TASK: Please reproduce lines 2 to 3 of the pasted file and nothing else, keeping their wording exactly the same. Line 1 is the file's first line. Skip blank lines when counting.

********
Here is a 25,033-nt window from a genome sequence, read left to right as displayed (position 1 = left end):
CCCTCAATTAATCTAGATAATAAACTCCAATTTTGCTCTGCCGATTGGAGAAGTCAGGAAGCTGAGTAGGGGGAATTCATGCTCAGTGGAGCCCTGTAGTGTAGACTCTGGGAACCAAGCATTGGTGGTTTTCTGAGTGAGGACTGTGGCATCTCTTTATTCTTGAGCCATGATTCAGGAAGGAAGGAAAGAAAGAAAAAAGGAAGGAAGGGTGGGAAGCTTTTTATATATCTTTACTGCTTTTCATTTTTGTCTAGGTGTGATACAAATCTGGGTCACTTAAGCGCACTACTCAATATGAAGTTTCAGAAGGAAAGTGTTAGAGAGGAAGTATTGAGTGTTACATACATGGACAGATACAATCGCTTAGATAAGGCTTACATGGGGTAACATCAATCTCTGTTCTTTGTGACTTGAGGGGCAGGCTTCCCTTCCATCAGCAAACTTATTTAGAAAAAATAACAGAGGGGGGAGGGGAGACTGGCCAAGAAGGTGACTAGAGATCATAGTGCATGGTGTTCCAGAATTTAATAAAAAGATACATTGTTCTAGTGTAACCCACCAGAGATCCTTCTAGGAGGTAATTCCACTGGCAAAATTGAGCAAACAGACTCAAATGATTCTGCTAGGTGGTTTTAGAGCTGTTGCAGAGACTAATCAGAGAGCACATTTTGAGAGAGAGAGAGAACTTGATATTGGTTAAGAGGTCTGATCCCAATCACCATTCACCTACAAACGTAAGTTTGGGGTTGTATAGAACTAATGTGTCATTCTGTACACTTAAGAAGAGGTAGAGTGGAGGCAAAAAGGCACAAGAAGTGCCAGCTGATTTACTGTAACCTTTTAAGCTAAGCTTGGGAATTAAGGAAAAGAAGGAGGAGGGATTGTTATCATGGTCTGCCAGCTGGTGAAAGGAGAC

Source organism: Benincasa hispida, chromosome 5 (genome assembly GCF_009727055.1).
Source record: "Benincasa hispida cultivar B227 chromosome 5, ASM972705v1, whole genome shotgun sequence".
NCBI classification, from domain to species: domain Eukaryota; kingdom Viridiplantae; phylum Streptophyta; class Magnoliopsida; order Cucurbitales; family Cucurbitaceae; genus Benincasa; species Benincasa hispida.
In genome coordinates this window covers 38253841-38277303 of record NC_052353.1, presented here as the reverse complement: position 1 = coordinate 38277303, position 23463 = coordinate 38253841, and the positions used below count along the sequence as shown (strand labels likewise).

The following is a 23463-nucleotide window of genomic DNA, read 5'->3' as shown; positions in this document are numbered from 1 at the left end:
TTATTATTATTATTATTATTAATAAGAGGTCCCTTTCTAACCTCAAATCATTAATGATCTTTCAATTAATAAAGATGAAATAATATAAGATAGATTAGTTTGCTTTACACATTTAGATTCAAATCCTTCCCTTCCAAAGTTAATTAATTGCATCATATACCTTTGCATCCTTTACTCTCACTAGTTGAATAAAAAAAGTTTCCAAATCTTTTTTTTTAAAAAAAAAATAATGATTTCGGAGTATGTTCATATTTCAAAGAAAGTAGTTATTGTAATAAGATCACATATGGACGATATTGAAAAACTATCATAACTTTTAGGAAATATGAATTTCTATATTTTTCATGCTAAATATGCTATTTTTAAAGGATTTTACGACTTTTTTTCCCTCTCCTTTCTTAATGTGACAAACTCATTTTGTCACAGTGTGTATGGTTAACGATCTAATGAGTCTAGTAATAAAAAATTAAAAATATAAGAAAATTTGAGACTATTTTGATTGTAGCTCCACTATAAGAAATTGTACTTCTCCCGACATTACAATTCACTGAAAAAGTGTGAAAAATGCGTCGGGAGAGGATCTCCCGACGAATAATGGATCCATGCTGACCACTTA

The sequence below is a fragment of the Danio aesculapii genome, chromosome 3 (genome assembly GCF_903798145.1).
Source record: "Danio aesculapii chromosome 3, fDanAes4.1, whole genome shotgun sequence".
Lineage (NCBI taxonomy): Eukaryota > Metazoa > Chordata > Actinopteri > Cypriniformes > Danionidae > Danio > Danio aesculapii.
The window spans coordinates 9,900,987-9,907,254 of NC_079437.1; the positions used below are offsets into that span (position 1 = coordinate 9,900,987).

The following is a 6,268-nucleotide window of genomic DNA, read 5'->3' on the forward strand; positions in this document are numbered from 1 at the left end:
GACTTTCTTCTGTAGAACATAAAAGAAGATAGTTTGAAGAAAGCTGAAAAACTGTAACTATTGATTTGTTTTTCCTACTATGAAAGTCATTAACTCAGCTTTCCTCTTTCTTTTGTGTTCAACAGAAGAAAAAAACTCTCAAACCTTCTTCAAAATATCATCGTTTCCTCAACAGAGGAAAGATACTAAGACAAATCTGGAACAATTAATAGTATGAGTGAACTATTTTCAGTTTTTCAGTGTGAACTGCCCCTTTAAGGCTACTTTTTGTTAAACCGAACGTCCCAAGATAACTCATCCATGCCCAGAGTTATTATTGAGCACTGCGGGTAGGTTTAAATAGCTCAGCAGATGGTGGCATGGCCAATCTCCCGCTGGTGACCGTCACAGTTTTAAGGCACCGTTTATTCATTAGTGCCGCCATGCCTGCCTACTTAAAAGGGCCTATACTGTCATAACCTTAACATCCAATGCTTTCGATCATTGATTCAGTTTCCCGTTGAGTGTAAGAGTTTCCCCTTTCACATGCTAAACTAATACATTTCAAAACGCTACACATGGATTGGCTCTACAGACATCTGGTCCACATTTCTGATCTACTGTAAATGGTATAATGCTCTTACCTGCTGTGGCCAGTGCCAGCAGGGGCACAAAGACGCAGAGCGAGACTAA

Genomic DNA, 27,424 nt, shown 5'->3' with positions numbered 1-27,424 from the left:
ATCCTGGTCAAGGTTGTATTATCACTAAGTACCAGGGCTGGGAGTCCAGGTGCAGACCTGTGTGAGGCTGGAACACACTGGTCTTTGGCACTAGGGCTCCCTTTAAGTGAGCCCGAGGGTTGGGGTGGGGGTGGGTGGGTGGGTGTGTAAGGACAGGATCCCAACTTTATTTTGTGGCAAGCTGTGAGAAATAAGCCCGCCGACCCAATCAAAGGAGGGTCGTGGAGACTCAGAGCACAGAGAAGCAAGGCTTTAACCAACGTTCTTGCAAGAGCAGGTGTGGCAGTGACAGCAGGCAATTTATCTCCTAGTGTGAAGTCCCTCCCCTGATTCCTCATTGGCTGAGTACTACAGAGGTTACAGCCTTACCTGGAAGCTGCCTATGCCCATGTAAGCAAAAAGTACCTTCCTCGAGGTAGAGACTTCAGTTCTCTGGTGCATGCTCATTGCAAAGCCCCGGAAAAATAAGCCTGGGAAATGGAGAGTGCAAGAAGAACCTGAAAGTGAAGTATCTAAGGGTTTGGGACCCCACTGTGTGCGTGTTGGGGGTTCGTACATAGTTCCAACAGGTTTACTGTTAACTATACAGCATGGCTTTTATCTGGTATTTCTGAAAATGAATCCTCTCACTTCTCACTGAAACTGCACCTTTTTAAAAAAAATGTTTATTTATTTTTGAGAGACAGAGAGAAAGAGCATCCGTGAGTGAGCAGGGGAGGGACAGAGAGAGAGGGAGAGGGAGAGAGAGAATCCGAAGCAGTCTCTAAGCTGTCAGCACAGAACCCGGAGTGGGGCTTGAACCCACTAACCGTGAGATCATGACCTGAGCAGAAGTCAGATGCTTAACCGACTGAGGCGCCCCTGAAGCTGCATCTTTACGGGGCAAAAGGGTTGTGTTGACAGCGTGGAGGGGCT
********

CCCTCAATTAATCTAGATAATAAACTCCAATTTTGCTCTGCCGATTGGAGAAGTCAGGAAGCTGAGTAGGGGGAATTCATGCTCAGTGGAGCCCTGTAGTGTAGACTCTGGGAACCAAGCATTGGTGGTTTTCTGAGTGAGGACTGTGGCATCTCTTTATTCTTGAGCCATGATTCAGGAAGGAAGGAAAGAAAGAAAAAAGGAAGGAAGGGTGGGAAGCTTTTTATATATCTTTACTGCTTTTCATTTTTGTCTAGGTGTGATACAAATCTGGGTCACTTAAGCGCACTACTCAATATGAAGTTTCAGAAGGAAAGTGTTAGAGAGGAAGTATTGAGTGTTACATACATGGACAGATACAATCGCTTAGATAAGGCTTACATGGGGTAACATCAATCTCTGTTCTTTGTGACTTGAGGGGCAGGCTTCCCTTCCATCAGCAAACTTATTTAGAAAAAATAACAGAGGGGGGAGGGGAGACTGGCCAAGAAGGTGACTAGAGATCATAGTGCATGGTGTTCCAGAATTTAATAAAAAGATACATTGTTCTAGTGTAACCCACCAGAGATCCTTCTAGGAGGTAATTCCACTGGCAAAATTGAGCAAACAGACTCAAATGATTCTGCTAGGTGGTTTTAGAGCTGTTGCAGAGACTAATCAGAGAGCACATTTTGAGAGAGAGAGAGAACTTGATATTGGTTAAGAGGTCTGATCCCAATCACCATTCACCTACAAACGTAAGTTTGGGGTTGTATAGAACTAATGTGTCATTCTGTACACTTAAGAAGAGGTAGAGTGGAGGCAAAAAGGCACAAGAAGTGCCAGCTGATTTACTGTAACCTTTTAAGCTAAGCTTGGGAATTAAGGAAAAGAAGGAGGAGGGATTGTTATCATGGTCTGCCAGCTGGTGAAAGGAGAC

Source organism: Benincasa hispida, chromosome 5 (genome assembly GCF_009727055.1).